Municipalities gather citizen´s taxes to pay for public infrastructure, schools, hospitals, roads, etc. The uncertainties that sometimes emerge between financial players resisting paying taxes to the cities that host them give criminal networks a gateway for corruption. It can take up an extraordinarily vast amount of time to follow up just one morning of international transactions, which benefits crime and turns money laundering into an easy practice that negatively impacts the public domain that characterizes cities.
Our public domain is the foundation of the city and thus includes all people. The NBA´s contribution to this conference was to facilitate knowledge and attempt to answer how to engage communities in taking responsibility and setting obstacles to illicit money flows in international cities such as Amsterdam.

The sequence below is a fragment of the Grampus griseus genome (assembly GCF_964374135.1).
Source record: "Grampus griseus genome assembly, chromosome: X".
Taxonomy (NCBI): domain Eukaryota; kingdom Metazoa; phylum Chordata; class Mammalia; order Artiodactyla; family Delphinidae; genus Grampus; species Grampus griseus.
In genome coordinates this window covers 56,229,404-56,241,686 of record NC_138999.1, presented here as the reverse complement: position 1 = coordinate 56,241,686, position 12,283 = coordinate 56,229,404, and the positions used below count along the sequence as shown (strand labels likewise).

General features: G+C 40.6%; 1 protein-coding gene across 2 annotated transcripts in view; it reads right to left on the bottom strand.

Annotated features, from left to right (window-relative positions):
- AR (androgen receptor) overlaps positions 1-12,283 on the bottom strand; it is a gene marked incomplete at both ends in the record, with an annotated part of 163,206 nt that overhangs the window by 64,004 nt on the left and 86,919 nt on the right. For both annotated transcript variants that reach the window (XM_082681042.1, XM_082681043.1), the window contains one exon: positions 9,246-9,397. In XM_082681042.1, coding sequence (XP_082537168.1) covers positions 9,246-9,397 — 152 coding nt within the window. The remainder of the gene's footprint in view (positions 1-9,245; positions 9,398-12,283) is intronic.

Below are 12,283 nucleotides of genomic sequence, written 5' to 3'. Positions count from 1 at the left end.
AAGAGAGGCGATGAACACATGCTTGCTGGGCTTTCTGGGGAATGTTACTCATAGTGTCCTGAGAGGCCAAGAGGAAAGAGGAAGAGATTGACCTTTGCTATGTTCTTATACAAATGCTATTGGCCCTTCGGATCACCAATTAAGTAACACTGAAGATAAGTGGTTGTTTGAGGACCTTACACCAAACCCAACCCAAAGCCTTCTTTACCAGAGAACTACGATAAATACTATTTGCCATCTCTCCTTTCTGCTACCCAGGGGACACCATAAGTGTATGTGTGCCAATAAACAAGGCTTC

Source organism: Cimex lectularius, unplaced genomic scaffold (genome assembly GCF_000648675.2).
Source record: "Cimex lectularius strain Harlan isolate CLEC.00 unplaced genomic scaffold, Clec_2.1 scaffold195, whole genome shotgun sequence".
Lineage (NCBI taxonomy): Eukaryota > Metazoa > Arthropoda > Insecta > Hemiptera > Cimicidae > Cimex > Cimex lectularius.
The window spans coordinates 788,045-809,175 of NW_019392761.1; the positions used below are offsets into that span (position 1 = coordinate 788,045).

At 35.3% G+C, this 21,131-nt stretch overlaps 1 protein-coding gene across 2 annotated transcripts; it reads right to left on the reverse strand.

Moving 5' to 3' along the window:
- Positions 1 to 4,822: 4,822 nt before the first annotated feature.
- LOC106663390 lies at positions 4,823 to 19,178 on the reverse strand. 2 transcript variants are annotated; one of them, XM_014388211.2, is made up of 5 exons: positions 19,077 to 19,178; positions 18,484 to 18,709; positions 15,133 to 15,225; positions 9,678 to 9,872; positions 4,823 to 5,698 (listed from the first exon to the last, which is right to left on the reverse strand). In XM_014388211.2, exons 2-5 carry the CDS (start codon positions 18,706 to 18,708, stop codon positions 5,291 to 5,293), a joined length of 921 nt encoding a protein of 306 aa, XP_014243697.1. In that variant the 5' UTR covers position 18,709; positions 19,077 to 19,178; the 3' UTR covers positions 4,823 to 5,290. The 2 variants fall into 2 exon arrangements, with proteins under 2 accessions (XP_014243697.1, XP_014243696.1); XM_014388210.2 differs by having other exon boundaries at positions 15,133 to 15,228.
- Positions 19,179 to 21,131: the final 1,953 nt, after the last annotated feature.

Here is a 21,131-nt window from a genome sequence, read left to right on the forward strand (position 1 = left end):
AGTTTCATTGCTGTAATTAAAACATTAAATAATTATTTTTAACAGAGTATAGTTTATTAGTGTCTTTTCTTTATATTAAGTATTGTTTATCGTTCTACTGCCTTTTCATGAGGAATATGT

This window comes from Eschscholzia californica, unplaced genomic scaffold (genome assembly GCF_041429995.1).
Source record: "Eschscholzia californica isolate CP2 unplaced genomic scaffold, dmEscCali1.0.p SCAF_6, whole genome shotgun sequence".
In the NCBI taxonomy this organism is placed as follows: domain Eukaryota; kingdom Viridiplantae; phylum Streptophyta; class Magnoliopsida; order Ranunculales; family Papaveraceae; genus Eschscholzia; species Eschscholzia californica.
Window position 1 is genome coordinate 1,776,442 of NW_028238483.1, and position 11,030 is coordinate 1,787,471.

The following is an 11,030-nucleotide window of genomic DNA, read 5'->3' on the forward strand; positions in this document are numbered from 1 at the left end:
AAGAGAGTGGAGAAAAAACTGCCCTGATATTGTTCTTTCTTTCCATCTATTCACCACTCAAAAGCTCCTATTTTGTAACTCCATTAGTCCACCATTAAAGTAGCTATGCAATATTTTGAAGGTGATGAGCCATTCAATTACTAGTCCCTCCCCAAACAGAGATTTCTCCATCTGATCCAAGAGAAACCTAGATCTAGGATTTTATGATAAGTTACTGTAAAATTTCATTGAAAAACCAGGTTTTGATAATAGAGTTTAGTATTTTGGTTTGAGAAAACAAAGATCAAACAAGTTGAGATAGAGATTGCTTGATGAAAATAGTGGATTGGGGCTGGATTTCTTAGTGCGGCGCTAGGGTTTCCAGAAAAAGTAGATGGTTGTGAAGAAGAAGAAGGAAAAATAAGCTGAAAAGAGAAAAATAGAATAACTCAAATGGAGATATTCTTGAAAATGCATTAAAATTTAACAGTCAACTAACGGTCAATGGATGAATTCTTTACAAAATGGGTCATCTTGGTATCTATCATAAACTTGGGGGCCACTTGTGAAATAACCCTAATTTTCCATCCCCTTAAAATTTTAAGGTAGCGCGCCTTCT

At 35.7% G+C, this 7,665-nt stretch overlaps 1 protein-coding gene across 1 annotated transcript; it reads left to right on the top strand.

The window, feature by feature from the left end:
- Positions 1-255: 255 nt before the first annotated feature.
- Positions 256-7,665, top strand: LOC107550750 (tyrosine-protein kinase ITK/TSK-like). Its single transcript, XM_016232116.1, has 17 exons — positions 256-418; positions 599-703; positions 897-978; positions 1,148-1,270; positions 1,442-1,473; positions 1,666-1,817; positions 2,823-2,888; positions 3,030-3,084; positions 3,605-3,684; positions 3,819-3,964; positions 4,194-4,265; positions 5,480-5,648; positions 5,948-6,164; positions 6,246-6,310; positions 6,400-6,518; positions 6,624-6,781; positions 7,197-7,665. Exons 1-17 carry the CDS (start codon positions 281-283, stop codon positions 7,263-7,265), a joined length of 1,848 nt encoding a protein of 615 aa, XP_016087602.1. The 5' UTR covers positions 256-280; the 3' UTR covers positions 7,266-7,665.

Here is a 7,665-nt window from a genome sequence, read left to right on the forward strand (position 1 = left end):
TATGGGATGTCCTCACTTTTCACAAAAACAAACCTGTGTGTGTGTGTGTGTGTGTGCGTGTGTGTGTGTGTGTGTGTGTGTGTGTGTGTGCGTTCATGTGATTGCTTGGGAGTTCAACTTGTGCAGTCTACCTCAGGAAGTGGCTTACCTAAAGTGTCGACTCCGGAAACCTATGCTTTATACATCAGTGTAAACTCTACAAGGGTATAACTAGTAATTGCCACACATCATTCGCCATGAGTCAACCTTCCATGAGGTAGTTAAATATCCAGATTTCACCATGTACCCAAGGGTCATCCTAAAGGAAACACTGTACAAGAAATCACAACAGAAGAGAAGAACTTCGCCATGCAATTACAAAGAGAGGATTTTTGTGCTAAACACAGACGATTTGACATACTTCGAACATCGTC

How does the NBA spread the concept of blockchain
The NBA has four pillars from which it promotes the adoption of blockchain for businesses. These include blockchain projects, conferences, academies, and networks that assist in regulatory work and community-building of blockchain organizations.
The organization has facilitated the biggest blockchain conference in Denmark, where 300 industry leaders and professionals and 40+ speakers across different sectors participated. The conference’s purpose was to explore blockchain technology’s impact on both the public and private spheres.
Their last conference, titled Blockchain. Leveraged took place last year in Copenhagen in collaboration with ARYZE and PwC Denmark. Oriented to the more hands-on implementation of Blockchain technology rather than theoretical use cases. The NBA has also kickstarted a pilot project with the Municipality of Høje Taastrup Kommune, which concluded successfully. The Municipality seeks to solve large amounts of resources spent on validating the invoices it receives from citizens’ residences. The solution offered by the NBA is to apply smart contracts that facilitate the process of invoice validation.
How does this work ?